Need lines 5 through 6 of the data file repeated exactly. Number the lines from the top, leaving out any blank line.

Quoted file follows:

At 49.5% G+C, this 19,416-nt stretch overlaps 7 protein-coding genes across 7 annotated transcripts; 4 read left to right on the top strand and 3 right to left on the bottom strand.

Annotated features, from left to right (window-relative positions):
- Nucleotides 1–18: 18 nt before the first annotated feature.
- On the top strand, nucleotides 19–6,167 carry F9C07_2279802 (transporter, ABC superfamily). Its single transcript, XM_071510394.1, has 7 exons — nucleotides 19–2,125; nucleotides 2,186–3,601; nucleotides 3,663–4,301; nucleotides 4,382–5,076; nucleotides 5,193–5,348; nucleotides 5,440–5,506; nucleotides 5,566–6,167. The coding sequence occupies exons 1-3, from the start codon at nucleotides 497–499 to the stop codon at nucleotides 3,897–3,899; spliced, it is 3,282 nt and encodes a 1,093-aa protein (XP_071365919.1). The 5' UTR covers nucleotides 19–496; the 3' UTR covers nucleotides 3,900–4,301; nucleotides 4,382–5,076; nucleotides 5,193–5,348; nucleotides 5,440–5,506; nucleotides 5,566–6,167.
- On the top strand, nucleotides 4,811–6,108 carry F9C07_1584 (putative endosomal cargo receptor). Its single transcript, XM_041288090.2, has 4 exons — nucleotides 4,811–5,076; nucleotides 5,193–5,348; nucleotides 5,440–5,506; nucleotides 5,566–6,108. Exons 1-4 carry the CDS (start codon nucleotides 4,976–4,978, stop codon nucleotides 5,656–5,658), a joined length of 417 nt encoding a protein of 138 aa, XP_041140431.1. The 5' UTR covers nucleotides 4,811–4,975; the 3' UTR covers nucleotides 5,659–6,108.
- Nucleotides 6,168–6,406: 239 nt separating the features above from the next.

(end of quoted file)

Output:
- On the top strand, nucleotides 4,811–6,108 carry F9C07_1584 (putative endosomal cargo receptor). Its single transcript, XM_041288090.2, has 4 exons — nucleotides 4,811–5,076; nucleotides 5,193–5,348; nucleotides 5,440–5,506; nucleotides 5,566–6,108. Exons 1-4 carry the CDS (start codon nucleotides 4,976–4,978, stop codon nucleotides 5,656–5,658), a joined length of 417 nt encoding a protein of 138 aa, XP_041140431.1. The 5' UTR covers nucleotides 4,811–4,975; the 3' UTR covers nucleotides 5,659–6,108.
- Nucleotides 6,168–6,406: 239 nt separating the features above from the next.